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Support System for Small Taxidermy Mounts without Extended Leg Wires


The purpose of this storage system is to provide cushioned support for small mounted specimens that have had their leg wires cut off and must be stored on their backs or sides (Fig. 1).

Figure 1. Taxidermy mount on padded support.


 Tamsen Fuller
325 S.E. Alexander Ave.
Corvallis, OR 97333 USA
Tel (504) 752-1475

Illustrations: Tamsen Fuller

Publication: 1992


The system uses a plank of polyethylene foam as the basic contoured support. Additional supports are made from polyethylene foam blocks and soft crosslinked polyethylene foam pads (Fig. 2). Because of the low melting point of polyethylene foams, the supports are covered with acid-free fabric or paper. These materials will separate the specimen from any melted foam in the event of a high temperature resulting from a nearby fire.

Materials, Tools & Supplies

  • Blotter paper, pH neutral, unbuffered
  • Cotton jersey
  • Crosslinked polyethylene foam sheeting, 1/4in thick
  • Hot air gun
  • Pinking shears
  • Polyethylene foam plank
  • Utility knife


  1. Measure the size of the specimen. Add 2in to the dimensions on all sides of the specimen.
  2. Cut two planks of polyethylene foam according to these dimensions.
  3. Line one plank with pH neutral unbuffered blotter paper.
  4. Attach the blotter paper by heating various points of the foam with a hot air gun, and pressing the paper down while the heated points are tacky.
  5. Cut a hole through the blotter paper and foam to accommodate the main body portion of the specimen.
  6. Attach this shaped piece to the uncut piece of polyethylene foam by softening the surface with the heat gun.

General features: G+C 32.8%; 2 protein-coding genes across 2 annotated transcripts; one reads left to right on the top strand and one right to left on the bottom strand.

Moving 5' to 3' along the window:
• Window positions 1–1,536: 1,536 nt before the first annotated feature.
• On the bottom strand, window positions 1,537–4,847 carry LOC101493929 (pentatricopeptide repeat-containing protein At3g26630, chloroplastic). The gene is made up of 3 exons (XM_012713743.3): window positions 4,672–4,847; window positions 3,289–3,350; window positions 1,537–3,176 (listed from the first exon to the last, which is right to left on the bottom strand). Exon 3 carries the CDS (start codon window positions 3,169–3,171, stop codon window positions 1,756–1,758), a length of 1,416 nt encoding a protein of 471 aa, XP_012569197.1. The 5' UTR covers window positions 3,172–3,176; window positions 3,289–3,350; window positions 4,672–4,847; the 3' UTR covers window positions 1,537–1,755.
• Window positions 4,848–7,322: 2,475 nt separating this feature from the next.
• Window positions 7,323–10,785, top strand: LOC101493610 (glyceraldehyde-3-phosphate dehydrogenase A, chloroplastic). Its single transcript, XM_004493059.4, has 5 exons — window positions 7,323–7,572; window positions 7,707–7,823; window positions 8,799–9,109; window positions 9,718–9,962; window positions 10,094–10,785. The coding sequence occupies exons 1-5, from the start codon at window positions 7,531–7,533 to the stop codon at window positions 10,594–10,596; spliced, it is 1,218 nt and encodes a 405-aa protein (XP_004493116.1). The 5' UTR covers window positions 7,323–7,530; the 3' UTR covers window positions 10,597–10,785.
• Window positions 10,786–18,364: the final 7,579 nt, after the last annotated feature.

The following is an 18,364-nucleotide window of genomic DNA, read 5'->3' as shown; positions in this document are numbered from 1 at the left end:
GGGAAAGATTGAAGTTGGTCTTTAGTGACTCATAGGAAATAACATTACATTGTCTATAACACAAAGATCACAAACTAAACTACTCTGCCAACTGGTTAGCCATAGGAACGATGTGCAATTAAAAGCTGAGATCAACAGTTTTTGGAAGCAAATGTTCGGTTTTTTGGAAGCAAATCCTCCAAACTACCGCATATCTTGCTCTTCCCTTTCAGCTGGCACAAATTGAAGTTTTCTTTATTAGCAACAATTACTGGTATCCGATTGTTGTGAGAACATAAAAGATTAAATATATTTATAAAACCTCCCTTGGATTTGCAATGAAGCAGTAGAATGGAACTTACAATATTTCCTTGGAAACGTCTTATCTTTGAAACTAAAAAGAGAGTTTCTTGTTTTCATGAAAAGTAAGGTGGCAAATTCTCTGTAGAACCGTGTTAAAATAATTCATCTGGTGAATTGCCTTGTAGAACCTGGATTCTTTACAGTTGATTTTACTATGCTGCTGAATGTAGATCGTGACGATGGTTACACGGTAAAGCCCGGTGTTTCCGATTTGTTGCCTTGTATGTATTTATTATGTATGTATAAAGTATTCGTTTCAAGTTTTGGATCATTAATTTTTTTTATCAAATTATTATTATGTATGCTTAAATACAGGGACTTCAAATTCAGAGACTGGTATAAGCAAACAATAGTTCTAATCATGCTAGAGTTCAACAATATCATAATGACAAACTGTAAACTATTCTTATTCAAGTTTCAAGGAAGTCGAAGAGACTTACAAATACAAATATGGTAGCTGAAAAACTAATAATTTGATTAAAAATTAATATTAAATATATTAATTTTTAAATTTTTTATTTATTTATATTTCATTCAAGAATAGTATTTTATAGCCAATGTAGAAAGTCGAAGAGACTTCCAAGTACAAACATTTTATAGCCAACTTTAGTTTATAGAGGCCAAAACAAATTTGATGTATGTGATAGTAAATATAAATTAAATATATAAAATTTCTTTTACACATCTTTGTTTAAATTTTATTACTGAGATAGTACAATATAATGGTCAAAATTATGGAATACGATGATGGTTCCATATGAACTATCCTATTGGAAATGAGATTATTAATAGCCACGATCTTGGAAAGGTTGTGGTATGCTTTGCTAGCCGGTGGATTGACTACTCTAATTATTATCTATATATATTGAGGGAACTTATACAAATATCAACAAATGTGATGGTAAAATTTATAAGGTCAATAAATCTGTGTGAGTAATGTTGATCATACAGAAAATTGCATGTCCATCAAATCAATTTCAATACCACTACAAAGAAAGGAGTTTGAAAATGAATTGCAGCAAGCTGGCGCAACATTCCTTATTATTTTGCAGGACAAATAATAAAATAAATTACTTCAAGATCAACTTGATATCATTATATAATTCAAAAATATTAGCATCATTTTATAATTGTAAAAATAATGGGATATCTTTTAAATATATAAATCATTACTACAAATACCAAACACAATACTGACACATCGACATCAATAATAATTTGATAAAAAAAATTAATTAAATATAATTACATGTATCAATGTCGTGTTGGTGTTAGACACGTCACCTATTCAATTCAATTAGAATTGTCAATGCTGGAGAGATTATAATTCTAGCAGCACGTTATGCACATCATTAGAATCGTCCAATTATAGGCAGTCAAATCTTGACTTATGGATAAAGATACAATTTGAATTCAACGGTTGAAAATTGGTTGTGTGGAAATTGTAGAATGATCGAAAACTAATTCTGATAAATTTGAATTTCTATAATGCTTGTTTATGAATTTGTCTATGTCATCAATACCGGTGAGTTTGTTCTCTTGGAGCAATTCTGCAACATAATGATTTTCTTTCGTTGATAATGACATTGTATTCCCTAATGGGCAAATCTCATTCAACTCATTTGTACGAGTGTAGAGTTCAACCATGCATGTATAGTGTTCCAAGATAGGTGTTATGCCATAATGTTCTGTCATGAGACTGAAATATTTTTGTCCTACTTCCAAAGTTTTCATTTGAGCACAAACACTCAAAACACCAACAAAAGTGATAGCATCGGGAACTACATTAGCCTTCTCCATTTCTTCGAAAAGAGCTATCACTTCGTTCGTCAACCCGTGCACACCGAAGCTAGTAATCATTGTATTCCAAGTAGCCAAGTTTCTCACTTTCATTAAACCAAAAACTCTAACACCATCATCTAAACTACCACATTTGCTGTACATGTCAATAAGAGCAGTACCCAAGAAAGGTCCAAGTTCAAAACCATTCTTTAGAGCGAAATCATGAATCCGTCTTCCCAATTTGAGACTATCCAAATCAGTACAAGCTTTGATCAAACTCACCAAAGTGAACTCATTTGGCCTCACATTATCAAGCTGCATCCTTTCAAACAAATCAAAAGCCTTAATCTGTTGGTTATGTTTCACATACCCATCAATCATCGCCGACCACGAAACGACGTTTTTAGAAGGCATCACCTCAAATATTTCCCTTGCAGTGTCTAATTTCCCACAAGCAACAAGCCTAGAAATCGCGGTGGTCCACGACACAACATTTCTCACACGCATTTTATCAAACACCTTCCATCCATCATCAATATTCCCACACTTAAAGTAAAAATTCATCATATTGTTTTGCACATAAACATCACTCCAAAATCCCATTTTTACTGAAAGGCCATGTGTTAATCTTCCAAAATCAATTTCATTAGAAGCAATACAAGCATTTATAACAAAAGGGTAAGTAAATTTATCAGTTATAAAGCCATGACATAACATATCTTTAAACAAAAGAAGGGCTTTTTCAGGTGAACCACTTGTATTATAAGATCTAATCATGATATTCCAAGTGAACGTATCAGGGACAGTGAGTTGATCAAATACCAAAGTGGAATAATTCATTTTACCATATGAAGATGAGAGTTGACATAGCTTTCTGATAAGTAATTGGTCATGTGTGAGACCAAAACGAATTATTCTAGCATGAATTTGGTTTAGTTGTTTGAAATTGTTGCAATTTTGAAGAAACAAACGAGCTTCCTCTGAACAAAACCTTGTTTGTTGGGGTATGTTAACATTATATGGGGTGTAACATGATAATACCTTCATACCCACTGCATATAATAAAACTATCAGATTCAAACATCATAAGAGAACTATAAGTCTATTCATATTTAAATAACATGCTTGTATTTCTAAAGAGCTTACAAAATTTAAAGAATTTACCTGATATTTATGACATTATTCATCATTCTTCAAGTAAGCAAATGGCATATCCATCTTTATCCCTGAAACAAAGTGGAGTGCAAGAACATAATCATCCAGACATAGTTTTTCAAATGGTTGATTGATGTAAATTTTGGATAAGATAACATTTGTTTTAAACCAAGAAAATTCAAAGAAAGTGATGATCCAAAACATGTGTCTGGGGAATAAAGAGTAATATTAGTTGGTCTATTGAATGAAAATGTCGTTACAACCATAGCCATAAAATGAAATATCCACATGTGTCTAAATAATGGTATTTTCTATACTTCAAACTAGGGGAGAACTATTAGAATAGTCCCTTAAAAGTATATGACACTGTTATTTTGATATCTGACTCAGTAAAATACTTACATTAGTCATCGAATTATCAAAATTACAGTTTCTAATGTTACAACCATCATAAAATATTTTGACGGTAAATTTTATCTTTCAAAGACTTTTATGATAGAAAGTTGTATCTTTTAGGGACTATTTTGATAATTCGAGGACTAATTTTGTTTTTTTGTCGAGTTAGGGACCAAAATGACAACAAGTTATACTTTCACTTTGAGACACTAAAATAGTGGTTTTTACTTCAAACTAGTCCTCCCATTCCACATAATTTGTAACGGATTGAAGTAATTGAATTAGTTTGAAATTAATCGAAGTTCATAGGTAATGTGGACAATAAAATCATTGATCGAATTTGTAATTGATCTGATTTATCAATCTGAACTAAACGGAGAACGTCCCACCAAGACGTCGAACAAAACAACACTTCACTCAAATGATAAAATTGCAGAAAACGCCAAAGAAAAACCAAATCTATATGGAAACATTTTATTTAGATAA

7. Cut a piece of cotton jersey with pinking shears big enough to cover the hole and place it over the cutout.
  8. Position the specimen gently over the cloth. The fabric provides additional support and isolates the rough edges of the cut foam from the specimen.

    Figure 2. Cross section of recessed support.

  9. Cut blocks of polyethylene foam to support the specimen and to hold it in place.
  10. Heat bond the blocks to the upper surface of the blotter covered support.
  11. Pad the surface of the blocks that are supporting the specimen with soft, crosslinked polyethylene sheeting. The sheeting can be heat bonded or left as unattached pullout pads, thus facilitating the removal of the specimen.
  12. Cover the foam in contact with the specimen with pH neutral unbuffered blotting paper.
  13. Additional areas needing support, such as the head, legs, and tail, can be padded with soft, crosslinked polyethylene sheeting cut into small pieces and lined with blotting paper (Fig.3).

Figure 3. top, Stop to stabilize specimen. bottom,
Support used in contact with specimen.


As an alternative to covering the polyethylene foam blocks with blotter paper, the entire mounting system can be covered with cotton jersey or muslin to protect the surface of the specimen and facilitate removal.

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